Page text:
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SMART WATER METERING

be acted on. But, of course, better utilisation requires a better understanding of actual usage and demand, and, historically, the available water metering technologies have not been adequate to fill this need. One important area in which better water monitoring would be of assistance is in the area of leak detection. Whether it is leakage within end-user properties or leakage in the distribution network, leaks account for a significant waste of Australia’s scarce water resources. In 2014, Western Australia’s Auditor-General found that the WA Water Corporation was losing billions of litres of water3: “In his report… Colin Murphy found the government agency was losing about 30 billion litres of water each year — ten billion more than what is considered acceptable,” wrote ABC News reporter Stephanie Dalzell. “‘They need to be doing more to pursue loss, they do have a leak detection program which is a good thing, that’s actually found and saved us 3.4 billion litres over the past three years,’ he [Murphy] said.” The interesting thing about this quote is that it implies that 20 billion litres of water loss is acceptable, and that 3.4 billion saved was a good result. The same article explained that

6 INSIGHTS 2016

the Water Corporation in 2012–13 supplied over 357 billion litres of drinking water across WA, but that 13 billion litres of consumed water was not billed for. There certainly appears to be a strong case for better water metering in WA. Similarly in Sydney, a recent ABC report4 of a burst water main in the inner-west suburb of Dulwich Hill revealed that Sydney Water maintains 21,000 km of water pipes and 25,000 km of wastewater pipes, but that more than 50% of the pipes are more than 70 years old, and that a significant proportion is reaching end-of-life. Severe leaks can occur without warning, and minor leaks go undetected or unrepaired for long periods.

age, and make water network analysis and forecasting more possible. Of course industry makes use of industrial flowmeters that can provide highly accurate flow rate and volume data continuously, and which are fully adaptable to a digital data network — but the cost of implementing them at every end node on a water network would be cost-prohibitive. The rollout of smart metering capabilities, using network-capable interval meters, can be seen as a similar endeavour to the rollout of smart electricity metering and can take advantage of much of the same technology. Since the rollout of smart electricity metering is already in an advanced stage in many places, there may be the opportunity for water authorities to take advantage of shared infrastructure.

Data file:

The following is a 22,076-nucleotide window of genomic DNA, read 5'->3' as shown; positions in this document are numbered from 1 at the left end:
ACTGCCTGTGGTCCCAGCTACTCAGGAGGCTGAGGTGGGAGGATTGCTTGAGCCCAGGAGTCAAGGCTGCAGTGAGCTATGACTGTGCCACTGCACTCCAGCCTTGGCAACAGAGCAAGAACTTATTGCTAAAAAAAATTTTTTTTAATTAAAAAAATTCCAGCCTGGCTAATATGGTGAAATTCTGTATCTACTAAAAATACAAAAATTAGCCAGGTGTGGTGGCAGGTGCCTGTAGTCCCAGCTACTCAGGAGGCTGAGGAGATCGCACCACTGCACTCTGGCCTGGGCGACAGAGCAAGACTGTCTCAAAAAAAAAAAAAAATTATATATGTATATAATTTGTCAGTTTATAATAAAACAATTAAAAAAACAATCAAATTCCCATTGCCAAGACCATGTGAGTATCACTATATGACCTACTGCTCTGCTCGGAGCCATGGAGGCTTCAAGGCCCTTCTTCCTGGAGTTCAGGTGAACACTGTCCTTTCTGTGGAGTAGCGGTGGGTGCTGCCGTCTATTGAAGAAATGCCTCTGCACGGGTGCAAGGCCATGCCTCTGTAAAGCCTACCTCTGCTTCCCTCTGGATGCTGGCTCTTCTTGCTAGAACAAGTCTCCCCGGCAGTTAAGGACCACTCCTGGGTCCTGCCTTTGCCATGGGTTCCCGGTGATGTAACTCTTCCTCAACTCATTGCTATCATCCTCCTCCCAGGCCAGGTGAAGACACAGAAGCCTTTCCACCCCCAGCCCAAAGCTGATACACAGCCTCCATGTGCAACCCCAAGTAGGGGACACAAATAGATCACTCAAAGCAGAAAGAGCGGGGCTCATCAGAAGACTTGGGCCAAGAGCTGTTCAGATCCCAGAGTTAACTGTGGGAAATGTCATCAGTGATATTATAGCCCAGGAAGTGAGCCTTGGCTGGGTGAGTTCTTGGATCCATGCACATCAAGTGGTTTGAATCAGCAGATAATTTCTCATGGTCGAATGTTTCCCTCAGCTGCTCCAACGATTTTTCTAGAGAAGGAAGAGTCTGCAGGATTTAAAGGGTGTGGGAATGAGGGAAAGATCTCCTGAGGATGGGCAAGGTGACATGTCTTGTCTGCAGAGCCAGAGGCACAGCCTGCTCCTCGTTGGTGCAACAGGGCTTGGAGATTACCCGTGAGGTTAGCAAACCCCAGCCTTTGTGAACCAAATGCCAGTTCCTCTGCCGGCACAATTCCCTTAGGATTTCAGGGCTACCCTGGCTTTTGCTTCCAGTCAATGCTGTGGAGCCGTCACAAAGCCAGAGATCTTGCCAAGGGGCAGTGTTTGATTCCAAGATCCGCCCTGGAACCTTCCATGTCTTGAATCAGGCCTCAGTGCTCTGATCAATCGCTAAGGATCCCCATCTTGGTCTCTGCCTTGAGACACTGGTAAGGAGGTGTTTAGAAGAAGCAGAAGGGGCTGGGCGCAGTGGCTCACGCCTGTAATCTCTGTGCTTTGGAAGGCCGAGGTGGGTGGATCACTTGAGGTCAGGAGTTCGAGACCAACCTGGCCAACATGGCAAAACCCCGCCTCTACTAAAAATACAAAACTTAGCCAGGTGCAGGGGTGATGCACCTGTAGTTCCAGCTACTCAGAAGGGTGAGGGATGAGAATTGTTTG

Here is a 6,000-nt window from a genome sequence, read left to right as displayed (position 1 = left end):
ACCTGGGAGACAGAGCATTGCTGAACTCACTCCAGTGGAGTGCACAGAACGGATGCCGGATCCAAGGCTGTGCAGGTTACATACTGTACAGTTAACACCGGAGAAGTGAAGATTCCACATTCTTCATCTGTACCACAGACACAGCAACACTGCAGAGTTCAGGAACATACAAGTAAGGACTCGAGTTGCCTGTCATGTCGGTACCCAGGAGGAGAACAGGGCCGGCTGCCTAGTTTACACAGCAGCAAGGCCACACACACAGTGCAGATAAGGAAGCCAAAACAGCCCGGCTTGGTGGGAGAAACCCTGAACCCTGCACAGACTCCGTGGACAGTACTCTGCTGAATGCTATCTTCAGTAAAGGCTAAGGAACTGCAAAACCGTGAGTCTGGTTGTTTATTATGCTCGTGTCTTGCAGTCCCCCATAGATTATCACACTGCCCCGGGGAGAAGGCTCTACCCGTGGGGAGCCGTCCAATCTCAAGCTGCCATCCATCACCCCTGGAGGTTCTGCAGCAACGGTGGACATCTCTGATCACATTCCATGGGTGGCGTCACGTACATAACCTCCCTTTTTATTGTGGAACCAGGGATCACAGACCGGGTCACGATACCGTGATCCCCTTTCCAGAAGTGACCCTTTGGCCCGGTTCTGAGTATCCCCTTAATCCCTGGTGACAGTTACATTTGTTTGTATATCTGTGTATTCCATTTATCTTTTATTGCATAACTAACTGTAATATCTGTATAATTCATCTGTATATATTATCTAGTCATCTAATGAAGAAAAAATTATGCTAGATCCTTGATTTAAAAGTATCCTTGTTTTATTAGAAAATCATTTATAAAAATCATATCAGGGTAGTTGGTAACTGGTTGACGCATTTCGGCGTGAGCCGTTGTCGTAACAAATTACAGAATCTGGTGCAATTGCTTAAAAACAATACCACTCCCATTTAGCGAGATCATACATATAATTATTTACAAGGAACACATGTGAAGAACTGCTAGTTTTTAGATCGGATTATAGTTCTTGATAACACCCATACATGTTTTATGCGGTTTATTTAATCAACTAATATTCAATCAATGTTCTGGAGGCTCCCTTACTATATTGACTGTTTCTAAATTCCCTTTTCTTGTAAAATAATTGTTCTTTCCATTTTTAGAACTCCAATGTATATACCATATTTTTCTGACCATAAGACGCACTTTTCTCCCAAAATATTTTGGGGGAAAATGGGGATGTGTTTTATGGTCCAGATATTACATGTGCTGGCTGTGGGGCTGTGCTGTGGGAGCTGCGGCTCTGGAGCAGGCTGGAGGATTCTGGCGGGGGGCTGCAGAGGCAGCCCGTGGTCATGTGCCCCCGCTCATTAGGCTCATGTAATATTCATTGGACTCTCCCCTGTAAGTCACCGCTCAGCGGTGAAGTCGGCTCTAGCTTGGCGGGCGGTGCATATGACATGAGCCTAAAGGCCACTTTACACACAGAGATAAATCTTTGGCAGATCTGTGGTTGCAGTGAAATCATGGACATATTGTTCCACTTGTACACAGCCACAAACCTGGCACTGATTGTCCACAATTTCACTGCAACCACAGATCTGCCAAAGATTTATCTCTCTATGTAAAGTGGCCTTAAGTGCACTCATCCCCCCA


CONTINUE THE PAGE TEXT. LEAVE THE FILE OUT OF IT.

Smart water meters

Smart water metering will do more than allow for automated meter reading. It is expected to gather more granular water usage data (multiple daily readings), provide two-way communication between the meter and the water authority, and provide usage information for the customer via a low-power wireless network such as ZigBee — allowing the consumer to make more informed water usage choices. From the perspective of the water authorities, there are a number of benefits to be gained from smart metering, backed up by suitable big data analytics. Significant benefits could be found in: • Improved urban water planning. Having a better understanding of residential, commercial and industrial water consumption patterns will help urban water planners to better understand consumption trends. • Improved demand management. The use of data analytics from smart metering could significantly improve decisionmaking in relation to water demand

Currently, there are three types of water meters in use for residential and many commercial water usage measurements: accumulation meters, pulse meters and interval meters. Accumulation meters simply total the continuous water consumption and therefore only give an accumulation figure when read — typically once every three months. Pulse meters record a timestamp each time a certain volume is consumed, while interval meters record consumption over regular fixed intervals (eg, 15 or 30 min). To date, while all three types can be found, they are still only generally used to measure quarterly consumption, since the infrastructure necessary to take advantage of interval meters is not generally in place — these meters have, to date, only been used for billing purposes. Once the infrastructure is in place, however, interval meters will make it possible for water authorities to obtain detailed information on when customers are using water, allow analysis of network leak-

Benefits of smart metering

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Sustainability Matters Dec 2015/Jan 2016  

Sustainability Matters is a bi-monthly magazine showcasing the latest products, technology and sustainable solutions for industry, governmen...

Sustainability Matters Dec 2015/Jan 2016  

Sustainability Matters is a bi-monthly magazine showcasing the latest products, technology and sustainable solutions for industry, governmen...